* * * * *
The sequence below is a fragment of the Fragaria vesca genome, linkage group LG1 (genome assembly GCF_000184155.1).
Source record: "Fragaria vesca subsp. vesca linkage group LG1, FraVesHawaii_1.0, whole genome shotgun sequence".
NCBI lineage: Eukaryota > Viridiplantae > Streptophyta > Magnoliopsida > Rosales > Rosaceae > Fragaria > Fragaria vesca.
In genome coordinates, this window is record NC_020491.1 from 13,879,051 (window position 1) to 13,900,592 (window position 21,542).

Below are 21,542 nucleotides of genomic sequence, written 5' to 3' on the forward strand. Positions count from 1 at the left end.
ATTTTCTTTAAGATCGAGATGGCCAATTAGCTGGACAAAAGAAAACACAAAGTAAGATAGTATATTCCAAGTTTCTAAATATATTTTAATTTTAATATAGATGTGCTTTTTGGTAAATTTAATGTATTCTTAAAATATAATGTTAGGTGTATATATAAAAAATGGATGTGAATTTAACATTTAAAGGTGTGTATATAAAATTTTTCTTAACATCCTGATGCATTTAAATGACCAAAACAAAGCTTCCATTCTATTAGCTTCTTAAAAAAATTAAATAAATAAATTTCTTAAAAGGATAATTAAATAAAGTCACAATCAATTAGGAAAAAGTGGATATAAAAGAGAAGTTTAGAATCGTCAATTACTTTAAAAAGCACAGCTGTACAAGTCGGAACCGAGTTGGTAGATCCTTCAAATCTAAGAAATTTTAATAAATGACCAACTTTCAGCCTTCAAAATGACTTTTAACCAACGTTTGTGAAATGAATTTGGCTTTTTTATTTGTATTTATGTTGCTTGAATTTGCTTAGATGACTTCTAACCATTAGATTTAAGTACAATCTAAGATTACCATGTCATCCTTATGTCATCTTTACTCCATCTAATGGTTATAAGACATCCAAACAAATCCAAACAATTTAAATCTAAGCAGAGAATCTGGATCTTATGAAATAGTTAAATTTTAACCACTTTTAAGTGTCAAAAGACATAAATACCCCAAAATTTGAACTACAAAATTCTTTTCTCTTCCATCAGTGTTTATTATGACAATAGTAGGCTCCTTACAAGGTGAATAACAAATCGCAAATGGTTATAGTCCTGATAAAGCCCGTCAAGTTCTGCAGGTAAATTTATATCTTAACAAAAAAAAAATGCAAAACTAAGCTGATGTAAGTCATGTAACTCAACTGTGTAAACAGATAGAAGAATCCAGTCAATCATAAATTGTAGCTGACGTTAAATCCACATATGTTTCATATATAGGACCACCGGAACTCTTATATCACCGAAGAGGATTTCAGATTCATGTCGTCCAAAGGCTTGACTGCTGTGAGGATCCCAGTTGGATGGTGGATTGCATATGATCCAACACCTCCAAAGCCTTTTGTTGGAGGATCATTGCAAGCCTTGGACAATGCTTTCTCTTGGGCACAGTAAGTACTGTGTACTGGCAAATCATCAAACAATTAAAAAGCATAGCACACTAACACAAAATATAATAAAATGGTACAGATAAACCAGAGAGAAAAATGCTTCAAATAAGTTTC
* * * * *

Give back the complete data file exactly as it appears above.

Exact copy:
The sequence below is a fragment of the Fragaria vesca genome, linkage group LG1 (genome assembly GCF_000184155.1).
Source record: "Fragaria vesca subsp. vesca linkage group LG1, FraVesHawaii_1.0, whole genome shotgun sequence".
NCBI lineage: Eukaryota > Viridiplantae > Streptophyta > Magnoliopsida > Rosales > Rosaceae > Fragaria > Fragaria vesca.
In genome coordinates, this window is record NC_020491.1 from 13,879,051 (window position 1) to 13,900,592 (window position 21,542).

Below are 21,542 nucleotides of genomic sequence, written 5' to 3' on the forward strand. Positions count from 1 at the left end.
ATTTTCTTTAAGATCGAGATGGCCAATTAGCTGGACAAAAGAAAACACAAAGTAAGATAGTATATTCCAAGTTTCTAAATATATTTTAATTTTAATATAGATGTGCTTTTTGGTAAATTTAATGTATTCTTAAAATATAATGTTAGGTGTATATATAAAAAATGGATGTGAATTTAACATTTAAAGGTGTGTATATAAAATTTTTCTTAACATCCTGATGCATTTAAATGACCAAAACAAAGCTTCCATTCTATTAGCTTCTTAAAAAAATTAAATAAATAAATTTCTTAAAAGGATAATTAAATAAAGTCACAATCAATTAGGAAAAAGTGGATATAAAAGAGAAGTTTAGAATCGTCAATTACTTTAAAAAGCACAGCTGTACAAGTCGGAACCGAGTTGGTAGATCCTTCAAATCTAAGAAATTTTAATAAATGACCAACTTTCAGCCTTCAAAATGACTTTTAACCAACGTTTGTGAAATGAATTTGGCTTTTTTATTTGTATTTATGTTGCTTGAATTTGCTTAGATGACTTCTAACCATTAGATTTAAGTACAATCTAAGATTACCATGTCATCCTTATGTCATCTTTACTCCATCTAATGGTTATAAGACATCCAAACAAATCCAAACAATTTAAATCTAAGCAGAGAATCTGGATCTTATGAAATAGTTAAATTTTAACCACTTTTAAGTGTCAAAAGACATAAATACCCCAAAATTTGAACTACAAAATTCTTTTCTCTTCCATCAGTGTTTATTATGACAATAGTAGGCTCCTTACAAGGTGAATAACAAATCGCAAATGGTTATAGTCCTGATAAAGCCCGTCAAGTTCTGCAGGTAAATTTATATCTTAACAAAAAAAAAATGCAAAACTAAGCTGATGTAAGTCATGTAACTCAACTGTGTAAACAGATAGAAGAATCCAGTCAATCATAAATTGTAGCTGACGTTAAATCCACATATGTTTCATATATAGGACCACCGGAACTCTTATATCACCGAAGAGGATTTCAGATTCATGTCGTCCAAAGGCTTGACTGCTGTGAGGATCCCAGTTGGATGGTGGATTGCATATGATCCAACACCTCCAAAGCCTTTTGTTGGAGGATCATTGCAAGCCTTGGACAATGCTTTCTCTTGGGCACAGTAAGTACTGTGTACTGGCAAATCATCAAACAATTAAAAAGCATAGCACACTAACACAAAATATAATAAAATGGTACAGATAAACCAGAGAGAAAAATGCTTCAAATAAGTTTC